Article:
How the Victims Code can be improved

Hundred families today responded to the Ministry of Justice’ consultation on the Victims Code.

The Victims Code is the official government guidance setting out minimum standards of services and support that victims of crime should receive from state agencies like the Police, Crown Prosecution Service, Probation service and others.

Unfortunately the existing Code doesn’t take sufficient account of the needs of the families of victims of mentally disordered offenders and could be significantly improved.

What we’ve asked for:


  • The Victims’ Code must apply to all NHS agencies, mental health trusts, clinical commissioning groups, secure hospitals and managers, Responsible Clinicians as well as staff dealing with mentally disordered offenders, not just criminal justice agencies.


  • Full disclosure of information is important to many families, particularly at hearings where the evidence is agreed in advance, where there is a guilty plea, and when there is only a sentencing hearing.
  • The Victims’ Code must include the right for victims to receive witness statements and all reports for the court and Tribunals following the conviction of an offender, if they so wish.
  • An offender convicted of serious and violent offences, or his responsible clinicians, should not be able to determine what information victims receive – as often happens when such offenders are mentally disordered – adding considerable distress and further injury to already grieving families.


  • Given the difficulties for grieving families to understand implications often years in the future, the Victims’ Code should ensure the Victim Contact Scheme is an ‘opt-out’ scheme, (so the default position is for victims to be kept informed about developments in the case) rather than ‘opt-in’ as it is currently.


  • The Victims’ Code should guarantee victims rights to legal aid at Inquests where state agencies are involved and represented.


  • The Victims’ Code must include improved rights for victims when a mentally disordered offender is being considered for release.
  • The Victims’ Code should ensure that victims of mentally disordered offenders will be entitled to the same rights at Mental Health Tribunals that other victims of violent crime enjoy at Parole Board hearings.
  • These rights should include (as a minimum)
    o The right to make a victim personal statement.
    o The right to give evidence in person.
    o The right to know the names of the members of the Tribunal.
    o The right to receive a written explanation of the decisions taken.
    o The right to appeal a decision.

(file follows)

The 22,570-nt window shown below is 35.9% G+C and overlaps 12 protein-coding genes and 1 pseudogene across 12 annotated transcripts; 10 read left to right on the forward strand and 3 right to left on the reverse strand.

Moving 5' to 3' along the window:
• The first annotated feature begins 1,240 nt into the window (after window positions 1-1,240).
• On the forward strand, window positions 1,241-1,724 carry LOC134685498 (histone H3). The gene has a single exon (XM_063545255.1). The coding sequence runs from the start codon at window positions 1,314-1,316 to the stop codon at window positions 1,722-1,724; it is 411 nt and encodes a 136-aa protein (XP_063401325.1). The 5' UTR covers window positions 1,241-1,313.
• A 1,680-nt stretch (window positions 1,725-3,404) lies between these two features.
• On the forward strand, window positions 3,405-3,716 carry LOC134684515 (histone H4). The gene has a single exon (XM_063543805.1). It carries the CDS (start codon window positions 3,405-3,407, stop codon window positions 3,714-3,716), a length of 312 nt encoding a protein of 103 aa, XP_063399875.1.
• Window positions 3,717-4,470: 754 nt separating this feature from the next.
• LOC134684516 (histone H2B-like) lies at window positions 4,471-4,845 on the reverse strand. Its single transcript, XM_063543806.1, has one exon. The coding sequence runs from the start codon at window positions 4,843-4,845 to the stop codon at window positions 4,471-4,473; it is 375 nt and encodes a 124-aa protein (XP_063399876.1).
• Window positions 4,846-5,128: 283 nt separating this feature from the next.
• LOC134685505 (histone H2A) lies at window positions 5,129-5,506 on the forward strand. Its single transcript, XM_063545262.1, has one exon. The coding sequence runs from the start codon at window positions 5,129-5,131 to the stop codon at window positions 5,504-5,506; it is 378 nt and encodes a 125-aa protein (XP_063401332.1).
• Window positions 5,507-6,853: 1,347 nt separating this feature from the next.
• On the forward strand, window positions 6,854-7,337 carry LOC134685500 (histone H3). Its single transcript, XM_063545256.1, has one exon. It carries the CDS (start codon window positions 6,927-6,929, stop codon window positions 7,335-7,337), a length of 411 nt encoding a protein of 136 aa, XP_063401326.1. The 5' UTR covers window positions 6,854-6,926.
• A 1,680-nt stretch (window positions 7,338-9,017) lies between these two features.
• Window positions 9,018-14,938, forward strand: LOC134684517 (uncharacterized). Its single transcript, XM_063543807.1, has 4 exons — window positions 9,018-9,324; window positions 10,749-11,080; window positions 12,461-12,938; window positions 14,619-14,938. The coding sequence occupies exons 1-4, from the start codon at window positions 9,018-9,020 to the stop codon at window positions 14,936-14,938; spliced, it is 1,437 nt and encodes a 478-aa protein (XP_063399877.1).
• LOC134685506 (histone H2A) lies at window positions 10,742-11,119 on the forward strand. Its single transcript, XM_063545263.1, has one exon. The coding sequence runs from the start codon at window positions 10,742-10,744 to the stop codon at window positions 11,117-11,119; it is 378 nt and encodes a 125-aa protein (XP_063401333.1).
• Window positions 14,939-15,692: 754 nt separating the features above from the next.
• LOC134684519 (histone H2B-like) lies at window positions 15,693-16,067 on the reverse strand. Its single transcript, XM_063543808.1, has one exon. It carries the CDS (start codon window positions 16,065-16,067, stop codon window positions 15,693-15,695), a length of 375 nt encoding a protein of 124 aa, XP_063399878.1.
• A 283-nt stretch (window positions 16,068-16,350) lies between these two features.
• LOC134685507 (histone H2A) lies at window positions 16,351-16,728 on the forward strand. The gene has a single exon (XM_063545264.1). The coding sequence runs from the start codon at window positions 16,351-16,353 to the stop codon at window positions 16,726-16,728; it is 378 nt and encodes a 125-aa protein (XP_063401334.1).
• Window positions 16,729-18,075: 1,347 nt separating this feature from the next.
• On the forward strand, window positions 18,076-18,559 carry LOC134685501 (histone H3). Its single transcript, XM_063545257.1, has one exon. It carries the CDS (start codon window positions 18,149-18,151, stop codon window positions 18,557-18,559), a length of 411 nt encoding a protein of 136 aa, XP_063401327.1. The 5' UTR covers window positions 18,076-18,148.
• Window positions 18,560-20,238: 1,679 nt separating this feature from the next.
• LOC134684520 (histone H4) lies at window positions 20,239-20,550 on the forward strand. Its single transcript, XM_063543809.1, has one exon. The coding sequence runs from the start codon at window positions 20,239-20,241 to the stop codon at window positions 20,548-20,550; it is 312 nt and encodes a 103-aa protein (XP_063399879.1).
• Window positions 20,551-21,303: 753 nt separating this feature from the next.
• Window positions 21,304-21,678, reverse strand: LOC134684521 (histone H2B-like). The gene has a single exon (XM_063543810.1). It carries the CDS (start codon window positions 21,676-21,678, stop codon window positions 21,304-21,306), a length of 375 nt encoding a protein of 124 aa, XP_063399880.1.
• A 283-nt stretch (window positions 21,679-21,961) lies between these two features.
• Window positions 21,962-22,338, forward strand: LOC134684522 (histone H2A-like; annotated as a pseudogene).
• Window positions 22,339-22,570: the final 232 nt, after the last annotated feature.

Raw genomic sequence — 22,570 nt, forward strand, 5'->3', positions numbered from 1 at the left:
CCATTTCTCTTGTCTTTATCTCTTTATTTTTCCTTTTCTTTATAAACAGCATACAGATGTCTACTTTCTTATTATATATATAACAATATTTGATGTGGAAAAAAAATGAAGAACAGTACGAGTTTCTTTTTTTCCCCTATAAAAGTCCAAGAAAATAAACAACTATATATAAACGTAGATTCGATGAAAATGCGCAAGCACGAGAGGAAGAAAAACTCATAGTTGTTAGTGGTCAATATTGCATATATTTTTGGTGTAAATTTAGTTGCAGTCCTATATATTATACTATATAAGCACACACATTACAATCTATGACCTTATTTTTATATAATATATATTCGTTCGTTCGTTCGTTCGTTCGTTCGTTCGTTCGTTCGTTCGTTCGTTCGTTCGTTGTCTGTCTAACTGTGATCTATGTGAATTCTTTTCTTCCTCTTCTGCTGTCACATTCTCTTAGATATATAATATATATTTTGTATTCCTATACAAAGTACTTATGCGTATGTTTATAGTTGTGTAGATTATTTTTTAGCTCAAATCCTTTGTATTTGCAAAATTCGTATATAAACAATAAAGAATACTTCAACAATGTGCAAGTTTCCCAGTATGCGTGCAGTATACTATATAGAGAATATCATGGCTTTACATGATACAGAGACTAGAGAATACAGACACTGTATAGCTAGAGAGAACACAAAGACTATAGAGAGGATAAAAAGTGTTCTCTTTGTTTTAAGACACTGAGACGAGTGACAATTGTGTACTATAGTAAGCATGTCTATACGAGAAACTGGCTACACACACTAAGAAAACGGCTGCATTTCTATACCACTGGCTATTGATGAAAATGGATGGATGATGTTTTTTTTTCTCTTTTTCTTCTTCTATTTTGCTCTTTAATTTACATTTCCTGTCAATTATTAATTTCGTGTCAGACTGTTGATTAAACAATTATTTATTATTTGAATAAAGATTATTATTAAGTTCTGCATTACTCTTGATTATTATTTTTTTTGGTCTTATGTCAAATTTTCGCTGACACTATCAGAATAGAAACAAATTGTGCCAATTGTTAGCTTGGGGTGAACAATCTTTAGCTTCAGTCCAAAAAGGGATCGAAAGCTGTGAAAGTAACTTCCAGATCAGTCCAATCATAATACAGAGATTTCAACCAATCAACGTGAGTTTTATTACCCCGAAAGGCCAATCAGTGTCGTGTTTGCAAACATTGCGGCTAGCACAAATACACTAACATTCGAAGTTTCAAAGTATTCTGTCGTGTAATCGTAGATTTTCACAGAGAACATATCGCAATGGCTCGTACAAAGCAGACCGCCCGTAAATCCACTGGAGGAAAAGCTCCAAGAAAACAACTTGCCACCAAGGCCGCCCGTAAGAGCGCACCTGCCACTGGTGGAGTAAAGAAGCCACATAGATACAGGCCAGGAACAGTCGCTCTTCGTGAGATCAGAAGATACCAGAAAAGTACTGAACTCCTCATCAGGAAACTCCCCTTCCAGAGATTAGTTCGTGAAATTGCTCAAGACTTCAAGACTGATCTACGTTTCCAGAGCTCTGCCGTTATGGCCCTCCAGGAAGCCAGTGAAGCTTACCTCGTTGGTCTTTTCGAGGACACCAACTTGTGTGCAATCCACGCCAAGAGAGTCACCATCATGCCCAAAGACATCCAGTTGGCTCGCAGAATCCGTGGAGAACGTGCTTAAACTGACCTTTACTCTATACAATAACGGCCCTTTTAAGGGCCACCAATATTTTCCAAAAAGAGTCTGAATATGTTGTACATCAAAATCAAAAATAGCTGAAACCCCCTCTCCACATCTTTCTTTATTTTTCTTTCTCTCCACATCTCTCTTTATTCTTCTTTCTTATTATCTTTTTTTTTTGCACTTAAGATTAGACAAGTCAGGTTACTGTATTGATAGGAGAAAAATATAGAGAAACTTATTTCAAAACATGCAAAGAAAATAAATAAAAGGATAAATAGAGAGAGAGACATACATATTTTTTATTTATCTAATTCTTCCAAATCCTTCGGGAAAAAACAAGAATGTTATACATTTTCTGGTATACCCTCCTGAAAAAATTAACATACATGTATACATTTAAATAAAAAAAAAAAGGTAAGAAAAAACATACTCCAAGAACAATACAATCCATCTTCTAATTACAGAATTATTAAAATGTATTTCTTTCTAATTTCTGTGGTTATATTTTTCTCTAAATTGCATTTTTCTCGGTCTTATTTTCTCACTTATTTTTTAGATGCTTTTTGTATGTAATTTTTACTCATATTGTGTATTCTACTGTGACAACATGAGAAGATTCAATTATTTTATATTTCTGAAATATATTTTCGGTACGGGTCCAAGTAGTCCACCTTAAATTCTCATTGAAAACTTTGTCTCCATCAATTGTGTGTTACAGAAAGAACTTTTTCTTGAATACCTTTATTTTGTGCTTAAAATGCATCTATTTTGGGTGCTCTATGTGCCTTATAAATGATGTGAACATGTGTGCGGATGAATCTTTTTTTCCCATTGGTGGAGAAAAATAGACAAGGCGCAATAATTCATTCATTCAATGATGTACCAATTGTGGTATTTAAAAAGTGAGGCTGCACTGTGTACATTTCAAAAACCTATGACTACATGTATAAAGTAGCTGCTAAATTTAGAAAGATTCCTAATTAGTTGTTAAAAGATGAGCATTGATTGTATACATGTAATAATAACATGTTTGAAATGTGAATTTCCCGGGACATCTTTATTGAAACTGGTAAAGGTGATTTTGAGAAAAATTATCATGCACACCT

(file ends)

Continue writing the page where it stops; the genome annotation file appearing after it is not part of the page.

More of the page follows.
o The right to make a complaint that will be considered and acted upon.
  • Additionally
    o The right to be told and challenge any statement made about them or their family.
    o The right to be considered an ‘interested party’ at the hearing.
  • The Victims Code should ensure that mentally disordered offenders do not receive welfare benefits whilst detained for committing serious crimes. Any state benefits paid to such indefinitely detained offenders must be subject to the Victims Surcharge to help pay for victims’ services.


  • The Victims Code must ensure victims have the right to be consulted, involved in, and be told precise information about safeguarding arrangements to protect them and their families following the release of an offender who has previously harmed them.


  • The Victims’ Code should be strengthened so that victims are not just be able to make a complaint about their rights not being met, it must ensure the complaint is considered promptly and acted upon to restore those rights.


  • The role and the powers of the Victims’ Commissioner need to be strengthened.
    agencies listed under the Victims Code must have a statutory duty to cooperate with the Victims Commissioner, including giving the Commissioner the power to request data and information.
  • There should be a statutory requirement for agencies to consider and respond to recommendations contained within Victims’ Commissioner reports within a reasonable timeframe.
  • There should be a requirement for the Victim’s Commissioners reports and reviews to be laid before Parliament.

If you’d like to contribute to the consultation please send a response by May 28 2020.

You can do so by filling in the online form or by sending an e-mail to               

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